Convert Your Crap Into Cash Without a Garage Sale

by Brittany Lyte on 17 July 2014 2 comments

We all have extra stuff lying around that we'd love to pawn off for cash — in theory. But let's face it. Organizing a garage sale can be sort of like planning a dinner party without the payoff of good friends, good conversation, and a couple of refreshing gin and tonics. All that sorting and polishing and sticker-tagging and sign-making — not to mention the time you'll spend trying to shoo the neighbor who wants to take home your kid's $500 barely used air hockey table for 20 bucks — and you might not even earn enough to cover your expenses for that bottle of upholstery cleaner. (See also: Have Your Best Yard Sale Ever)

Fortunately, it's true what they say: One man's trash is another man's treasure. The trick to making this maxim work for you is finding the right platform that will put your well-cared-for Coach purse before the eyes of fashionistas who deeply value the absence of scratch marks on the leather strap.

The Internet is a brilliant resource for reaching your best-bet buyers. So is your flesh-and-blood network of family and friends. Here's our guide to getting the biggest bang for your leftovers and unwanteds using the basics of target marketing. It's all about finding your niche.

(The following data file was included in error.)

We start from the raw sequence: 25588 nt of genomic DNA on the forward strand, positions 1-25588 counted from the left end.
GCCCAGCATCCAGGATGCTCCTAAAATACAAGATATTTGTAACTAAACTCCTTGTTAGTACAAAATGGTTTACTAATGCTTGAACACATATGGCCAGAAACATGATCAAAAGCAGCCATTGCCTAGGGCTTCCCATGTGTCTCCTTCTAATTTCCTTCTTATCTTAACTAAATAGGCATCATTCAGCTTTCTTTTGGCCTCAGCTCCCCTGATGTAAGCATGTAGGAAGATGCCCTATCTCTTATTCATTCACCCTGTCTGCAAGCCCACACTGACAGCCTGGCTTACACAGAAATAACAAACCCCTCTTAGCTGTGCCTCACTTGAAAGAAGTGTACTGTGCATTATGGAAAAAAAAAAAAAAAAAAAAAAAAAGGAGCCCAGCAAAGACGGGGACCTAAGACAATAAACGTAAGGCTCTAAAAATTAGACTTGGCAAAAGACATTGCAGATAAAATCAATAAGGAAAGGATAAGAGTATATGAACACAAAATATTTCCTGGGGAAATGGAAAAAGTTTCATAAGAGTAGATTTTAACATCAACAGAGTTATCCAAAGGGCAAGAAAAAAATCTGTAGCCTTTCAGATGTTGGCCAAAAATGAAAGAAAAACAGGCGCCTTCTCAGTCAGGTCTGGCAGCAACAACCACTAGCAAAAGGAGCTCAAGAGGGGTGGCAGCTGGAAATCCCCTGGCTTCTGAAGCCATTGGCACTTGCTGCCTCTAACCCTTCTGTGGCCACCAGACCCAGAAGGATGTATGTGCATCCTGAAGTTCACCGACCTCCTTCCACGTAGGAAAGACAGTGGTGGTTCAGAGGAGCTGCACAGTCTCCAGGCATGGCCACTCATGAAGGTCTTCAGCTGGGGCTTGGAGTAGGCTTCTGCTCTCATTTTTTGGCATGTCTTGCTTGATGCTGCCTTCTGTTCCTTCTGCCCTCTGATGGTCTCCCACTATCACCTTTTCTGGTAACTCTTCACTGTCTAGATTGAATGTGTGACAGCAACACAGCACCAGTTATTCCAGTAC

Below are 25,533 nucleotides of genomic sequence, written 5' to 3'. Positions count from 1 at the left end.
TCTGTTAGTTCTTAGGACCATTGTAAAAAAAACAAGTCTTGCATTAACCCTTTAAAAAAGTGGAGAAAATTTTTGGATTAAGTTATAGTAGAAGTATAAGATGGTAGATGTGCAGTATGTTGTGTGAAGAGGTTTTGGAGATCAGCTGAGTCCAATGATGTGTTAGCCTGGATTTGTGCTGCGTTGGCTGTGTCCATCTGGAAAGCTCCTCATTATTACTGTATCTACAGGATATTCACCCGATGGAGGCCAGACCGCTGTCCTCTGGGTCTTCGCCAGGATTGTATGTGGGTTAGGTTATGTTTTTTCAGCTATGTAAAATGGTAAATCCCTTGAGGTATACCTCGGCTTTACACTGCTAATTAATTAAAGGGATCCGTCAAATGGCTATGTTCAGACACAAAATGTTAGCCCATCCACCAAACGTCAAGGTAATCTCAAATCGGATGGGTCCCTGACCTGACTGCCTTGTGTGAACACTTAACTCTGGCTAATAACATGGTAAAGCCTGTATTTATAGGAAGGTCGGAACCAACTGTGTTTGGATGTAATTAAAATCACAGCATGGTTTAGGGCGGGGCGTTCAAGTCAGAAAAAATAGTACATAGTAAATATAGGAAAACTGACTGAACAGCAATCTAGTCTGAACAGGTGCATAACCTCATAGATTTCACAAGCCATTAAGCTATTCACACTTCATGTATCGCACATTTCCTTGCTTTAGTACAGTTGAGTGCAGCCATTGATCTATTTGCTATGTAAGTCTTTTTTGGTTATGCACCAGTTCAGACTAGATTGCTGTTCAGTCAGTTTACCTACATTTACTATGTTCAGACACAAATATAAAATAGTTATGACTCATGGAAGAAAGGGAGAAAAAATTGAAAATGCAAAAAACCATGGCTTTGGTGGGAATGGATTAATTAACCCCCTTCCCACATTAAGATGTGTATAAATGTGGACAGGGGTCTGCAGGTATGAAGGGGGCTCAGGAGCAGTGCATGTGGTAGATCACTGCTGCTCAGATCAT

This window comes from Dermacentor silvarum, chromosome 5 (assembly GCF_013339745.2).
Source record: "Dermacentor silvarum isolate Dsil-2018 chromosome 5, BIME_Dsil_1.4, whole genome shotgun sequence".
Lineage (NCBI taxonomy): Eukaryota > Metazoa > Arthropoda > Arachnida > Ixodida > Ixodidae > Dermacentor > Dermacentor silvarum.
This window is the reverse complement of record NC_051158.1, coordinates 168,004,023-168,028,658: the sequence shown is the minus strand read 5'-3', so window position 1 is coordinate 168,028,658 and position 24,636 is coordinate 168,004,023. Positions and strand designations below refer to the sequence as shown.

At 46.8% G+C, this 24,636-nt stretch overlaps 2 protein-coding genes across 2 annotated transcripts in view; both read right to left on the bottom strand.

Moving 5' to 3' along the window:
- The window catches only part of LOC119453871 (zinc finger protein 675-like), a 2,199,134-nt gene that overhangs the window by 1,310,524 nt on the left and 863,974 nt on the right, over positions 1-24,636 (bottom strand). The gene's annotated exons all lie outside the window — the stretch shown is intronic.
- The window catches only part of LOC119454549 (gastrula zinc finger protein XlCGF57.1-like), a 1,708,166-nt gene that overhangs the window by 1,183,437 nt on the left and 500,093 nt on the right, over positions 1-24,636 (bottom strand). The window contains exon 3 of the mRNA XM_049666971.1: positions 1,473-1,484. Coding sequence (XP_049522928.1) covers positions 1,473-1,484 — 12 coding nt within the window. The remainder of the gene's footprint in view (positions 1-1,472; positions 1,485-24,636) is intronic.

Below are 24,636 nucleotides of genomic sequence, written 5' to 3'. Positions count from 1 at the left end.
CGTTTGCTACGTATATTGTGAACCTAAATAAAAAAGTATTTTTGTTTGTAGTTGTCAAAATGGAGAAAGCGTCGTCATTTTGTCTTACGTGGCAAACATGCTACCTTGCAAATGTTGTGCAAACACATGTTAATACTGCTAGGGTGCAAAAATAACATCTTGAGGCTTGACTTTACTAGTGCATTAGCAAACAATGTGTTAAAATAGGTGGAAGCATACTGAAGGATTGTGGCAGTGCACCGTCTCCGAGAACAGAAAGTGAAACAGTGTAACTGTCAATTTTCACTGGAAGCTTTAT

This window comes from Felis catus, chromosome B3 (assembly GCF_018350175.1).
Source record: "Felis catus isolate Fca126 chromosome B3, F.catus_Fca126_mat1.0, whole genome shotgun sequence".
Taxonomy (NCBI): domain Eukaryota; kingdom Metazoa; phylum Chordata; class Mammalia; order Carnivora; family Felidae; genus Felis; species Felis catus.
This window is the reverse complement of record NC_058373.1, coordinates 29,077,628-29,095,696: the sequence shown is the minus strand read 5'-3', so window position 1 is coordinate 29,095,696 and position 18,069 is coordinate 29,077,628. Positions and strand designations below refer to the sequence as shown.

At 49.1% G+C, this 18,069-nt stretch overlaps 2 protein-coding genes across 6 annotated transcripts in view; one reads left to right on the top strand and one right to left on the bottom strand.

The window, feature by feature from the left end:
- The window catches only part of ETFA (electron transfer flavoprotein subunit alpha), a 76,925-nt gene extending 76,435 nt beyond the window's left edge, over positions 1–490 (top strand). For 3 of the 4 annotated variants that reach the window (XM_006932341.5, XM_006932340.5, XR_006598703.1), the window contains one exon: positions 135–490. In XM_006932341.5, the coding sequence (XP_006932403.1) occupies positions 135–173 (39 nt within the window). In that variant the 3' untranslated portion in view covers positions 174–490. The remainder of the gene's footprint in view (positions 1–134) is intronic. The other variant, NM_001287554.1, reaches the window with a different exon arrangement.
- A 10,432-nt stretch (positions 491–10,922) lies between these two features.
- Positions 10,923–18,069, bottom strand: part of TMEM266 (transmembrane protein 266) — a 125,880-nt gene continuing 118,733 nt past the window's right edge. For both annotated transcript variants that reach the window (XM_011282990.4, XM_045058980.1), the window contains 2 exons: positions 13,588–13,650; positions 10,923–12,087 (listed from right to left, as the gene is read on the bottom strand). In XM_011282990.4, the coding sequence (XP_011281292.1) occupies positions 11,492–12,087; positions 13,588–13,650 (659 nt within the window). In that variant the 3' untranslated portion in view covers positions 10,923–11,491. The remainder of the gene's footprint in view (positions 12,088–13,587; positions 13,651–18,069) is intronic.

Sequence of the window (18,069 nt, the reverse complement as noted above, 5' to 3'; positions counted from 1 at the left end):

1. Clothing

The founder of ThreadFlip launched the up-and-coming online marketplace for second-hand garments and accessories two years ago after taking a peek at his wife's cluttered closet. What struck him was that most of the overflow was comprised of perfectly fashionable, cared-for pieces that she never even wears. When he asked his wife and other women why they hold on to clothing they know they'll never put on, they gave him the same answer: "It's too hard to do anything else with them.

Sites like eBay and Etsy work great, too, but ThreadFlip offers the added benefit of a niche audience. This is fashionistas selling to other fashionistas, so you're bound to rake in more cash for those peach-colored stilettos than if you were to try and hawk them on a generalized resale site. (Another excellent option for pre-owned luxury clothing and accessories is Portero).